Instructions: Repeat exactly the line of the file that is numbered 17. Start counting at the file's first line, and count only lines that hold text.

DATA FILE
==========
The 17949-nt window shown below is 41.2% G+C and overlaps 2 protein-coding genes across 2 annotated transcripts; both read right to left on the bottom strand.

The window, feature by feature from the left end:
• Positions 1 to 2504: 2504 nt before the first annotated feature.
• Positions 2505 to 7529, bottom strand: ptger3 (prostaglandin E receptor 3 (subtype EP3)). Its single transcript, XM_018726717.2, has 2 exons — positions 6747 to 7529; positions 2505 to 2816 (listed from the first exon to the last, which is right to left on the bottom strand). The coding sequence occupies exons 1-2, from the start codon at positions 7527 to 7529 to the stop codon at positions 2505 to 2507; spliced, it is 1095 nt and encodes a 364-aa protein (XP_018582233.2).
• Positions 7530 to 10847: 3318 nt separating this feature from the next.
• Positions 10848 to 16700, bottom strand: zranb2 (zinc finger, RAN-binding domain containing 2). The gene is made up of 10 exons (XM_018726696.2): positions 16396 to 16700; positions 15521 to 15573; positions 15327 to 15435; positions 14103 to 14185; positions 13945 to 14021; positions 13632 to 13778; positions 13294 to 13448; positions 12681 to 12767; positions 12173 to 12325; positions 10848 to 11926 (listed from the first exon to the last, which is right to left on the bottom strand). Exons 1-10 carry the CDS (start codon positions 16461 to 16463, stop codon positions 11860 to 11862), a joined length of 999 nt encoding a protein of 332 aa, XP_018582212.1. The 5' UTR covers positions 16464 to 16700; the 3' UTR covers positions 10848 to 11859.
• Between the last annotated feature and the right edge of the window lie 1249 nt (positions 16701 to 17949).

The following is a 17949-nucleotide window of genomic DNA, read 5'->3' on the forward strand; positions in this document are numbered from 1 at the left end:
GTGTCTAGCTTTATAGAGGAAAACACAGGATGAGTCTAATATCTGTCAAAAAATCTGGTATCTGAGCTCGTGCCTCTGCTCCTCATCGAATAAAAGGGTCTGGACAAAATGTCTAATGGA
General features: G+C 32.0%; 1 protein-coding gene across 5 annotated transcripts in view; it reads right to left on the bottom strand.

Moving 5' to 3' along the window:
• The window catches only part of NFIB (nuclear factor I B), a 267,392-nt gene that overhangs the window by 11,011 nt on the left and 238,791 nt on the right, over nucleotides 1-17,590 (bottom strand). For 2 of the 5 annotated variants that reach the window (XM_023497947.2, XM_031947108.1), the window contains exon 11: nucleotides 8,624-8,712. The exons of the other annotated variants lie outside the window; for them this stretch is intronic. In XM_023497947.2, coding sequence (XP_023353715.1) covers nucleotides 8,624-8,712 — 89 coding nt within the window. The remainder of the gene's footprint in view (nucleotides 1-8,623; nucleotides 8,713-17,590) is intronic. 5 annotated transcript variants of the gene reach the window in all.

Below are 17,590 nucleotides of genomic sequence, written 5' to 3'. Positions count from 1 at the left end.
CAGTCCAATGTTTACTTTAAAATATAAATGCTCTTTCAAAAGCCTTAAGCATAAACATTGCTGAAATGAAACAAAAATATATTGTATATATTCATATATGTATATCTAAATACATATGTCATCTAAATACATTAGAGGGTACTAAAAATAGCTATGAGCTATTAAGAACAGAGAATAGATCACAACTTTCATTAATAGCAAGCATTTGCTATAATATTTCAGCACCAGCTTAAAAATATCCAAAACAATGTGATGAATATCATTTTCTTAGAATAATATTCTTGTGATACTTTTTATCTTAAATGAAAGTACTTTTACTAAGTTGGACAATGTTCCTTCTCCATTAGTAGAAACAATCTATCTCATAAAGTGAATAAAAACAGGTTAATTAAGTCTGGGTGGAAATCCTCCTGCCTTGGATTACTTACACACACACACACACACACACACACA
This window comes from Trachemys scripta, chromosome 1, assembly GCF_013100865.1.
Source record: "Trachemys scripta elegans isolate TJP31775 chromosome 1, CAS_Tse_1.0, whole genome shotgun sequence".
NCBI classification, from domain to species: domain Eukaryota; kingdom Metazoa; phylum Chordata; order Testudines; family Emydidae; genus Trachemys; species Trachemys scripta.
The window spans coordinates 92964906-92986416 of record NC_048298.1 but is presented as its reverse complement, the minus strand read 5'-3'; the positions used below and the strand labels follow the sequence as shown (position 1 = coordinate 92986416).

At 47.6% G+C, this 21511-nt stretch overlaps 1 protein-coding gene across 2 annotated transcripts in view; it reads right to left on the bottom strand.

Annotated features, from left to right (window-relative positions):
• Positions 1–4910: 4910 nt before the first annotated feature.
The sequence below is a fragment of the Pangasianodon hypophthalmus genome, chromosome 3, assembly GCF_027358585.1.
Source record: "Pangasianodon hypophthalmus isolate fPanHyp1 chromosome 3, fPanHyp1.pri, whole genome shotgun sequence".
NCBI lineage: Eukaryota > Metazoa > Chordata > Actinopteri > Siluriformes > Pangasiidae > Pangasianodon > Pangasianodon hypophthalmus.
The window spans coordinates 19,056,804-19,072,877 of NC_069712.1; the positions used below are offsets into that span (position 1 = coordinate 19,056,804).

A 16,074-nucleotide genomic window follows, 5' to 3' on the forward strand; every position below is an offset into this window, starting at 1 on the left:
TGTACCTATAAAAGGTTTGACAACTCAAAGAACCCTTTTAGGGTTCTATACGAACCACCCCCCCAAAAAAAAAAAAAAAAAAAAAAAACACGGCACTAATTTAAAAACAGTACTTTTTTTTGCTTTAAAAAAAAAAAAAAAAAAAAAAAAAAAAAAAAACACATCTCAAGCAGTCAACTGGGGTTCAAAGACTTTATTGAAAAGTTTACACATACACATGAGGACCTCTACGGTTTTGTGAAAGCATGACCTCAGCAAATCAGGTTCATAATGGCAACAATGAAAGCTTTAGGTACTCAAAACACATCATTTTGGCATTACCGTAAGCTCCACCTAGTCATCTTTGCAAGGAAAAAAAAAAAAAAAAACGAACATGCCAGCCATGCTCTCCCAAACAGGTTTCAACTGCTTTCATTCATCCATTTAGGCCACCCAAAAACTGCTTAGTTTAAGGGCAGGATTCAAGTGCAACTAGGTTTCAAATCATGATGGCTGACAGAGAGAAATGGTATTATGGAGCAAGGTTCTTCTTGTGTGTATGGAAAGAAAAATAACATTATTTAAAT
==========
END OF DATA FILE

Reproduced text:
NCBI classification, from domain to species: domain Eukaryota; kingdom Metazoa; phylum Chordata; order Testudines; family Emydidae; genus Trachemys; species Trachemys scripta.